What is a carbon steel pan?
Technically, carbon steel is an iron alloy that--contrary to its name--actually has a very low carbon content. This makes it relatively easy to form, infinitely more ductile, and slightly more conductive than cast iron. But practically speaking, you can expect a carbon steel pan to be appreciably lighter than cast iron, with better non-stick properties. In short: all the benefits of cast iron, but lighter and prettier.
How should I care for my pan?
If you're familiar with cast iron pans, these would benefit from a similar regime. I am pretty laissez faire with mine. I like to wipe them out warm (if possible) and hang them up. Otherwise, just wash them without soap and dry them well. If they're to be used infrequently, I'd suggest giving them a light wipe of oil before putting away. The main thing to remember is that they're pretty much indestructible and will last several lifetimes, surviving global calamity along with the jellyfish. Whatever you do to them, it can probably be undone.
Why aren't they round?
In my architectural work, designs often require that I form a piece of sheet metal and then trim all that wasn't part of the intended design-- much in the way you trim excess pie crust after laying rolled-out dough in a pie pan. Quite often, I found the remnants from these pressings far more intriguing than the formed shape itself, since the story of the deformation was most visible through what was cut off. In other words, the beauty and uniqueness of the process is often most evident in what it leaves out. The pans I sell now demonstrate the characteristic "swoop" I noticed after press-forming a bunch of octagonal sheet steel for some lighting fixtures a few years back.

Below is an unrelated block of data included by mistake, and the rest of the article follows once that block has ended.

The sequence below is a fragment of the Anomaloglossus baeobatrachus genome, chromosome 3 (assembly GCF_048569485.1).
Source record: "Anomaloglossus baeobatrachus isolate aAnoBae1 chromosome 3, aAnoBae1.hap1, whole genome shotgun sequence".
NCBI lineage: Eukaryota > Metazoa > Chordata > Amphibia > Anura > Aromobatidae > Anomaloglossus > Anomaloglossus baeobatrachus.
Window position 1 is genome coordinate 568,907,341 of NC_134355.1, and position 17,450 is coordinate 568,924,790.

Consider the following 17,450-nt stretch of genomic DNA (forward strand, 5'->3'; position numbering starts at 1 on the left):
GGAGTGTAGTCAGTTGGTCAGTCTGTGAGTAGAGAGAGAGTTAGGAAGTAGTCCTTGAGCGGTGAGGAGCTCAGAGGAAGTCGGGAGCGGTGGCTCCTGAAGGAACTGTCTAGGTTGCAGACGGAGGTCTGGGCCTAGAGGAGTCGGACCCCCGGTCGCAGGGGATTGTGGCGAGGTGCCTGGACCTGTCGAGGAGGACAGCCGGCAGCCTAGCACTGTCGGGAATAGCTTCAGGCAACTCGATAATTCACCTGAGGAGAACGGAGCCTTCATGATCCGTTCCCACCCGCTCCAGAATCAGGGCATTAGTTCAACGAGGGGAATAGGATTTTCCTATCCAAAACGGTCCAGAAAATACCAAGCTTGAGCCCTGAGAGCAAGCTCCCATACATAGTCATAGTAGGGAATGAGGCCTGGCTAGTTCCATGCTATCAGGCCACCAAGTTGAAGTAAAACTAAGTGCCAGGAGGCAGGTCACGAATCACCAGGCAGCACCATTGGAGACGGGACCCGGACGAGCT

All that being said, the bases of the pans are actually round, so you've got nothing to fear regarding your quiches and your crepes.
Does the shape change the way they work?
Absolutely not. The only difference I've noticed is being able to scrape the back of a wooden spoon more effectively. Oh, and they tend to impress people solely for how different they look from most other pans. So I guess they work better at dinner parties... but there's no hard science I can reference to that end (yet).
I've heard that carbon steel is nice but requires hours of scraping and a xylene bath before being able to cook with it, to say nothing of how to begin the seasoning process. Is this true?
Some of the large scale industrial producers of steel cookware do coat their wares with a variety of (nearly) inedible coatings. Being a small operation, I don't. All of my products come pre-seasoned with a thin coating of virgin coconut oil. This seasoning will build up over time, turning to a black iridescent sheen. You can cook with them right out of the box. I'd aim for cooking something fatty for the first few uses, but otherwise I wouldn't worry about it too much. Doing things like reducing acidic sauces (think tomato sauce, making marmalade etc.) will strip the seasoning quite a bit, but won't otherwise negatively impact your pan. If this happens, just fry some potatoes and carry on.